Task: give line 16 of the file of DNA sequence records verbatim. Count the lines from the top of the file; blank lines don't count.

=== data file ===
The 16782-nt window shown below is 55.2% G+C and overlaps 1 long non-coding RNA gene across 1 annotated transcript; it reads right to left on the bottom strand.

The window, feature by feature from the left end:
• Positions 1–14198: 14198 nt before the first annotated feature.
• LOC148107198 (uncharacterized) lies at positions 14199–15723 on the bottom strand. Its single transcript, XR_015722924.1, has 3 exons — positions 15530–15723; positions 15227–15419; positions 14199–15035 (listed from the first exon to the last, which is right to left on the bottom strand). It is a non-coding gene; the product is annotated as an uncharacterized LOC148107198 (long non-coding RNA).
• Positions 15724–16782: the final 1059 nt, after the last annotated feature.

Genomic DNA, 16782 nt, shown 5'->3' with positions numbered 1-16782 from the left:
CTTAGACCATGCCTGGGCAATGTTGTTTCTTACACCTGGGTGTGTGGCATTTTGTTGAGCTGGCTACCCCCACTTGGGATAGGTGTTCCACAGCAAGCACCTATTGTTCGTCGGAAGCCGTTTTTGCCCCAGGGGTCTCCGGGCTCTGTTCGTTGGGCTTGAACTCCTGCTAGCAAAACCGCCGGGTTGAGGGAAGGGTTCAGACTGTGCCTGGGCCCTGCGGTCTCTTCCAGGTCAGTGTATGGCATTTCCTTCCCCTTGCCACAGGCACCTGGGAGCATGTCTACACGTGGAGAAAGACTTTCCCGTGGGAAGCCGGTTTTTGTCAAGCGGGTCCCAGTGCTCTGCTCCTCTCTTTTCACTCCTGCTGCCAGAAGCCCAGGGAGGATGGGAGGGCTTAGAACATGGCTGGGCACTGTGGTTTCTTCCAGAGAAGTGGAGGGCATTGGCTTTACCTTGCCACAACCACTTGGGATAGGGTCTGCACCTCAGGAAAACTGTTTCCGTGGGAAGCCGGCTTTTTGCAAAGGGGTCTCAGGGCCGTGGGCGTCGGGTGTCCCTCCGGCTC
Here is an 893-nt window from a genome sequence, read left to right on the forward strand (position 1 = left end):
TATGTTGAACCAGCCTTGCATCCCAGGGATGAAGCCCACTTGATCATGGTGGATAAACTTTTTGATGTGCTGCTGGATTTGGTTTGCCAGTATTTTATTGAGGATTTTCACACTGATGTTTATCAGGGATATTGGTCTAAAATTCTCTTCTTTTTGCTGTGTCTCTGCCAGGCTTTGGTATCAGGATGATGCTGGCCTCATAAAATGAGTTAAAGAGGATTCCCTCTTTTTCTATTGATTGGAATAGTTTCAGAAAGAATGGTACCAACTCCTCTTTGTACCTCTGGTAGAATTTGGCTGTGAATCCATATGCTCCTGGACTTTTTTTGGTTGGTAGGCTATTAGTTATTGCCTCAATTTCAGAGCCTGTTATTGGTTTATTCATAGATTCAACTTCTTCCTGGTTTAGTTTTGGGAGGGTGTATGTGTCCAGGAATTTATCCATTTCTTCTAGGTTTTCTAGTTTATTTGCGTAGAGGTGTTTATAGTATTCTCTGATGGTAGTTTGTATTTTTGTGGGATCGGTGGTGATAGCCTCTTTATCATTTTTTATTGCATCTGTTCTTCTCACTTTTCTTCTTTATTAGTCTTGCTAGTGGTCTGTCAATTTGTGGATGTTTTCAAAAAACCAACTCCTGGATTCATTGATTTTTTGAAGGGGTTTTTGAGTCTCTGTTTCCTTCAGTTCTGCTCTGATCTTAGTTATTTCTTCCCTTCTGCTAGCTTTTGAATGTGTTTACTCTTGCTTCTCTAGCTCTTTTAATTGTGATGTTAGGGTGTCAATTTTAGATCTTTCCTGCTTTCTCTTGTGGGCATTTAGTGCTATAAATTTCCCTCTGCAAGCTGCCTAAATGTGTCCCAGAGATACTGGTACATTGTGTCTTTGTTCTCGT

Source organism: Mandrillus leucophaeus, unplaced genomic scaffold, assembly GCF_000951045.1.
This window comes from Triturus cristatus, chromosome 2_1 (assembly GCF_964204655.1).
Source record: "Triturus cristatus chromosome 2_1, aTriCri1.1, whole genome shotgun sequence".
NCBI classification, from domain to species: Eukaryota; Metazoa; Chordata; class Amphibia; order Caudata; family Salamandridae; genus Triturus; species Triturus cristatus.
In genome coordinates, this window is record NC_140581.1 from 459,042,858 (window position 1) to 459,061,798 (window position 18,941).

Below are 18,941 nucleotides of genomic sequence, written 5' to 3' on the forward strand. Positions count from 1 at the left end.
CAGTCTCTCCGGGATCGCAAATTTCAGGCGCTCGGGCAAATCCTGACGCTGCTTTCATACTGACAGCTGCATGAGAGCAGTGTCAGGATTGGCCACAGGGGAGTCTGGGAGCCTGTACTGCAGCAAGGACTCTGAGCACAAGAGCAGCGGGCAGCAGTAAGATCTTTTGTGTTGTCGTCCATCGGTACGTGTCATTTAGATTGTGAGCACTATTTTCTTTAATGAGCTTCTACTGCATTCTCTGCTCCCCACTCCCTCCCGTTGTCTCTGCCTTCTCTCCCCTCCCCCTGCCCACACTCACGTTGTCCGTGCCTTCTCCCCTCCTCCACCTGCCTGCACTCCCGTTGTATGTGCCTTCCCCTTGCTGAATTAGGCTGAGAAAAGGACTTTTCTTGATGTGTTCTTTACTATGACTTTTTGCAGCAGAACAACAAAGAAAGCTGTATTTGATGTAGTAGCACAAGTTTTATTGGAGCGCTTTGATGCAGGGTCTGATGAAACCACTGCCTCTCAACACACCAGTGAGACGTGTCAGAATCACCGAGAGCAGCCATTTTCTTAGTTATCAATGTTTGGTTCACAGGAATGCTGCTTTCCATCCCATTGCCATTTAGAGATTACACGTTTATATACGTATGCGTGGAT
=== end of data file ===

CAGTCTCTCCGGGATCGCAAATTTCAGGCGCTCGGGCAAATCCTGACGCTGCTTTCATACTGACAGCTGCATGAGAGCAGTGTCAGGATTGGCCACAGGGGAGTCTGGGAGCCTGTACTGCAGCAAGGACTCTGAGCACAAGAGCAGCGGGCAGCAGTAAGATCTTTTGTGTTGTCGTCCATCGGTACGTGTCATTTAGATTGTGAGCACTATTTTCTTTAATGAGCTTCTACTGCATTCTCTGCTCCCCACTCCCTCCCGTTGTCTCTGCCTTCTCTCCCCTCCCCCTGCCCACACTCACGTTGTCCGTGCCTTCTCCCCTCCTCCACCTGCCTGCACTCCCGTTGTATGTGCCTTCCCCTTGCTGAATTAGGCTGAGAAAAGGACTTTTCTTGATGTGTTCTTTACTATGACTTTTTGCAGCAGAACAACAAAGAAAGCTGTATTTGATGTAGTAGCACAAGTTTTATTGGAGCGCTTTGATGCAGGGTCTGATGAAACCACTGCCTCTCAACACACCAGTGAGACGTGTCAGAATCACCGAGAGCAGCCATTTTCTTAGTTATCAATGTTTGGTTCACAGGAATGCTGCTTTCCATCCCATTGCCATTTAGAGATTACACGTTTATATACGTATGCGTGGAT